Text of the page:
An alternative might be to take a one-stop flight, but even LUT fares are two or three times the lowest cost of a non-stop, and substantially more than K class on the nonstop.

    Having taken transcon flights 20-30 times per year, I’m consistently impressed by the service. My only complaints are that I often sleep through it; the AC power plugs tend to be buggy (though USB works consistently); and the double-prong headphones on 767s tend to have bad connections (though my own work perfectly).

  6. This is not a good day to be DM. The complementary transcon upgrades are eliminated. Expanded upgrade with miles domestically means fewer upgrade opportunities for DMs and others using “unlimited” comp upgrades. And expanded mileage opportunities on international routes appears to have two negative consequences for DMs.

    First it may decrease opportunities for GUC upgrades. Second expanded mileage upgrades will probably make it harder to confirm GUCs at ticketing since delta will want to see how many will bite on the chance to spend a ridiculous amount of miles to upgrade from the new fare classes. Being on a waitlist for a GUC upgrade is not good if you have a domestic segment prior to the international leg. If the domestic segment upgrade clears you have used the GUC even if the international segment never clears. You might be able to find a nice rep or supervisor to waive this, but there aren’t any guarantees.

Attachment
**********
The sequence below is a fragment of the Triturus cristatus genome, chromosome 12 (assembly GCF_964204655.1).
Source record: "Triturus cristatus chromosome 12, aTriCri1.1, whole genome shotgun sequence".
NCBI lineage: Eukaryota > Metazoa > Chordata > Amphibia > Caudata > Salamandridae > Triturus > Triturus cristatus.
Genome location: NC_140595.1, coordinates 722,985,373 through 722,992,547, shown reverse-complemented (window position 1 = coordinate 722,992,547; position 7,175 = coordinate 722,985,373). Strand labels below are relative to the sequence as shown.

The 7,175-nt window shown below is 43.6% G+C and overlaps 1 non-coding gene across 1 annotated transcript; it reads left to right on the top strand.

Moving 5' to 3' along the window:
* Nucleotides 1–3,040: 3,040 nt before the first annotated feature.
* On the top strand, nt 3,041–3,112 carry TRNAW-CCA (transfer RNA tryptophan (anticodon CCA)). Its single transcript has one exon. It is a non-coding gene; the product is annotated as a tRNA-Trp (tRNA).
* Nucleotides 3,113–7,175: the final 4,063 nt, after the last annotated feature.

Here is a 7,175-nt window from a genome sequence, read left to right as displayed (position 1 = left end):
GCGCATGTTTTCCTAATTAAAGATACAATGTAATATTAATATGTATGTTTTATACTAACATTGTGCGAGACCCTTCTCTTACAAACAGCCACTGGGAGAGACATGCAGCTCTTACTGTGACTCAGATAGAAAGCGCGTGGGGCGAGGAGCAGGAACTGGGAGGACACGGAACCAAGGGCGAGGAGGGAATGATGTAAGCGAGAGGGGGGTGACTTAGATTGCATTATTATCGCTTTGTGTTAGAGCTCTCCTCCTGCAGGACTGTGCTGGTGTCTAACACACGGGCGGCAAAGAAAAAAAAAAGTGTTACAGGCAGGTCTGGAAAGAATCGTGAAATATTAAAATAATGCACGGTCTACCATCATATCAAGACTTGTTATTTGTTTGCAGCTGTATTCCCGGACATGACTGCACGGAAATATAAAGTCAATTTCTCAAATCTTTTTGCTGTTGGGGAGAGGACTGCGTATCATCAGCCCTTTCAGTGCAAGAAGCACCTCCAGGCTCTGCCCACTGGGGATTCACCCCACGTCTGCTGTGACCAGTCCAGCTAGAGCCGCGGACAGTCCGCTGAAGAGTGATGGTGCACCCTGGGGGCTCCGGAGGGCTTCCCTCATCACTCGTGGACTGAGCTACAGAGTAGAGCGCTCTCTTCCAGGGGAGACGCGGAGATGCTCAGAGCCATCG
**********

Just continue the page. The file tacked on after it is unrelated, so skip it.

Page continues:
7. I’m curious what this means for partner upgrades with miles, specifically AF W fare upgrades to CDG from USA. Currently, if you have a purchased W fare with AF through delta.com, you can upgrade it (if O inventory is available of course) for 15k miles each way on most any route from USA to CDG.

    There’s no way that’s going to stay the same….

  8. How about Delta eliminating a month from your Medallion status because technology now allows it to be done quicker:
    Starting in 2016, the Medallion year will begin February 1 and subsequently, the 2015 Medallion year will end on January 31, 2016.

  9. Am I crazy, or did I used to upgrade to BE going to Africa for 25K or 30K miles? That would mean they’ve just about tripled the mileage cost? But when they’re the only game in town, or only 1 of 2, they can get away with outrageous pricing. I know, miles aren’t exactly dollars, but actual ticket prices have increased at a rate greater than inflation, and this is no doubt a direct result of decreased competition. What ever happened to our anti trust laws, anyway?

  10. I can see one advantage to this system. In the past, I have tried to fly with my wife to europe. I need to purchase a coach ticket to maintain my status, and I would book my wife on in a business award seat. We could never sit together. Now I will be able to purchase my ticket and use miles to upgrade. Happy wife, PRICELESS!

  11. @Paul – For these price, just buy and award for your wife then buy a ticket for yourself. Cheaper than the upgrade!

  12. My math results are different. I can upgrade a K fare for 80,000 miles. Value of skypesos is $800 to ??. The increased cost of a one way business ticket to europe will run about $1500. This appears to be a good redemption.
    Plus, skypesos only depreciate with time (and I have plenty). The 1500 I would pay for a ticket comes out of my future retirement fund, which increases in value over time.

  13. @Paul – So spend 80k for an upgrade when I can get a one-way biz seat for 62.5 plus only tax? Not seeing that as a good redemption for anyone!